What happens if scholars start to using historical criticism to examine the roots of Islam? Tom Holland, writing in History Today, takes up the question. Excerpts:
If the scepticism of the West can often seem bleak even to those raised in its own traditions, then it can seem downright ravening to others. Offensive though modes of scholarship honed on the Bible may be to Jews or Christians, they can be vastly more so to people from a different religious background. And especially so to Muslims.
The explanation for this lies in the awe, exceptional even by the standards of other faiths, with which Muslims have always regarded their founding scripture. The nearest analogy in Islam to the role played by Jesus in Christianity is not Muhammad but the Qu’ran. Not merely the word of God, it is itself divine. That being so, its text must inevitably defy all attempts at rational analysis. Even to contemplate such a project is blasphemy. Devout Muslims are no more likely to question the origins of the Qu’ran than devout Christians are to start ransacking Jerusalem for the skeleton of a man with holes in his hands and feet. To treat it like any other text from antiquity, something to be prodded and taken to pieces and explained by the historical context in which it appeared, is to dabble one’s fingers in the very stuff of other people’s souls.
‘Qu’ranic studies, as a field of academic research, appears today to be in a state of disarray’: such is the frank admission of Fred Donner, Professor of Near Eastern History at Chicago and the doyen of early Islamic studies. ‘Those of us who study Islam’s origins’, he has confessed, ‘have to admit collectively that we simply do not know some very basic things about the Qu’ran – things so basic that the knowledge of them is usually taken for granted by scholars dealing with other texts.’ Its place of origin, its original form, its initial audience – all are mysteries. That being so, it is certainly no longer possible to presume that there is anything remotely self-evident about the birth of Islam. Forty years ago any querying what Muslim tradition taught about its own origins might have been dismissed as mere crankish troublemaking of a kind that no more merited a response from heavyweight experts than did, say, the attempt to ascribe Shakespeare’s plays to Francis Bacon or the Earl of Oxford. All that has changed. Indeed it is hard to think of any other field of history so currently riven by disagreement as is that of early Islam.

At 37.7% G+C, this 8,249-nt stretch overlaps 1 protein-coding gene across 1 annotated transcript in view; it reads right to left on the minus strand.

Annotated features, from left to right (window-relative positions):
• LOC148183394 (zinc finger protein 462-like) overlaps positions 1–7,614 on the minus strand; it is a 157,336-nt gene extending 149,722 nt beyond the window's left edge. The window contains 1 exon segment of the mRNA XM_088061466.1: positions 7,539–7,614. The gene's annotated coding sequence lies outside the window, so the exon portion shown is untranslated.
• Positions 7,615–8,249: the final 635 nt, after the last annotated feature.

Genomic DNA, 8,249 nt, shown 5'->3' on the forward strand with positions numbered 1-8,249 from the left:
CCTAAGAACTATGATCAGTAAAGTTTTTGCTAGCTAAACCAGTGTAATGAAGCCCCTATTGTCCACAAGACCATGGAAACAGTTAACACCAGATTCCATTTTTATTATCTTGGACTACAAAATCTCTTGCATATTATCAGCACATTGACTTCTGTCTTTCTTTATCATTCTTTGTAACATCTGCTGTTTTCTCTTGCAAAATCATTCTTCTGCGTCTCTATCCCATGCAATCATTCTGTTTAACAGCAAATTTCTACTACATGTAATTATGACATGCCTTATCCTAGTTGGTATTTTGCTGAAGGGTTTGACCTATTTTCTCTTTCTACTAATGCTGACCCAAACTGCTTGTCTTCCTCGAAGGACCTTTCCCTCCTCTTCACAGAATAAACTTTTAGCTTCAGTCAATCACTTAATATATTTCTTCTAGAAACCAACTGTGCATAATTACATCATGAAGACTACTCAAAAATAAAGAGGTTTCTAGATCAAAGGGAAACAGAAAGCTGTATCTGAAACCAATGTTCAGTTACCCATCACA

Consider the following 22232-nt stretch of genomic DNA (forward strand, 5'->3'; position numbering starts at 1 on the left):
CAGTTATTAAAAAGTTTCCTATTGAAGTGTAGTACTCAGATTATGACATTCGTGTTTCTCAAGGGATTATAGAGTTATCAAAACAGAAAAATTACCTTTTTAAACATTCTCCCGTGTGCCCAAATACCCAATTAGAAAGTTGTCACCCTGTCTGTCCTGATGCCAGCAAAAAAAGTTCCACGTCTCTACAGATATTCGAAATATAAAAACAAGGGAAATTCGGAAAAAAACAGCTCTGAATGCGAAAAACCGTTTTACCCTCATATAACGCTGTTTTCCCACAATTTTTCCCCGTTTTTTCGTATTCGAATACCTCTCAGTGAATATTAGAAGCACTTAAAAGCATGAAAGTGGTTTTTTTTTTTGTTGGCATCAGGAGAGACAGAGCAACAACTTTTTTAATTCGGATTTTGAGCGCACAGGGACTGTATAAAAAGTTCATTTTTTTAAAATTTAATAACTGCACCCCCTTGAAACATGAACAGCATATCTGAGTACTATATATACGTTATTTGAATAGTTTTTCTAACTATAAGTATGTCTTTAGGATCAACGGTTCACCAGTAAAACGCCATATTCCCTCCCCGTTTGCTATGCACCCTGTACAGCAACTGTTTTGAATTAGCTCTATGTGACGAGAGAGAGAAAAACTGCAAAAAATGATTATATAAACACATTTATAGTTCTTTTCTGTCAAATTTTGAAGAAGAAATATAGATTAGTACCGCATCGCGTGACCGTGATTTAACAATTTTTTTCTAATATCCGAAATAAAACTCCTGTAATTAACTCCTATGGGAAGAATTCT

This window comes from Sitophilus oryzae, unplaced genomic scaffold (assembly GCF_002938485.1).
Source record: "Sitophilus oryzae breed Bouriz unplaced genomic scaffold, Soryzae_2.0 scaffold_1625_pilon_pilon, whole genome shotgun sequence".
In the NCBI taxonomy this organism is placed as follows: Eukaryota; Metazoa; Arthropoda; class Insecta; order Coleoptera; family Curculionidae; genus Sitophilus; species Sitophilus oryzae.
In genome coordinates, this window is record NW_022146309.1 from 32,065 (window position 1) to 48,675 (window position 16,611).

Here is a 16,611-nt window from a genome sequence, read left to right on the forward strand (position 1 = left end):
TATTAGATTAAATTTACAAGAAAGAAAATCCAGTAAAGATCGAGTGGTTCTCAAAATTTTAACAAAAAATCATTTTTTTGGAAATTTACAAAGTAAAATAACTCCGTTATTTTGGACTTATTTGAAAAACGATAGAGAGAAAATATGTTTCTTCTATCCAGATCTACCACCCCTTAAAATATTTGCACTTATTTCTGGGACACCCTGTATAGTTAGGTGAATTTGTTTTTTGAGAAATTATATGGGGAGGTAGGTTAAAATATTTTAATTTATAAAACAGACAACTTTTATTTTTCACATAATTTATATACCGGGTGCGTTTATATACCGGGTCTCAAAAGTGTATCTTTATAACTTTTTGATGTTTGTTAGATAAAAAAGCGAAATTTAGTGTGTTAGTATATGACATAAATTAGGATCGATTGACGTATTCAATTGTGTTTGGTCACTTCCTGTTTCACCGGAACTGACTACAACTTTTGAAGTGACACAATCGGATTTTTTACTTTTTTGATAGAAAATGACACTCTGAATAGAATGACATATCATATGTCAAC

Some years back, I was at a conference for journalists in which religious topics were discussed by scholars in various fields. One world expert on Islam went off the record to discuss a seemingly arcane aspect of early Islamic history, explaining how the available evidence contradicted what Muslims believe to be true about the life of Muhammad. It was such a tiny thing that it struck the rest of us as bizarre that the professor would insist on speaking of it off the record. One of the journalists present spoke, I think, for all of us when she asked the professor why he went off the record to disclose that seemingly inconsequential piece of information. He explained that to talk about it openly would be to put his life in danger.
And then there’s Christoph Luxenberg.
The usual thing for Westerners to do is to deplore Islamic fanaticism and hostility to knowledge. While in no way defending it, I nevertheless think that we would do well — simply as a matter of understanding the minds of most Muslims in the world today — to imagine what it would be like to have someone tell you that everything you believe is true is based on a lie … and then set out to prove it. We in the West have gotten used to this way of thinking, and dealing with the provisional nature of truth. Not so the Islamic world. Just think about how freaked out many people in our liberal, tolerant, cosmopolitan times get over the prospect that the revelations of genetic science will overturn what we believe to be true about human equality and nature. Imagine that shot through with religious fervor.
We like to think that we believe no knowledge should be forbidden, but very few of us really believe that — and for good reason, too. Again, I’m certainly not defending the fortress mentality of Muslims with regard to scholarly examining of their religion’s origins. But it would do us some good to try to get into the Muslim mind, for the sake of understanding why they react to modernity and the West as they do.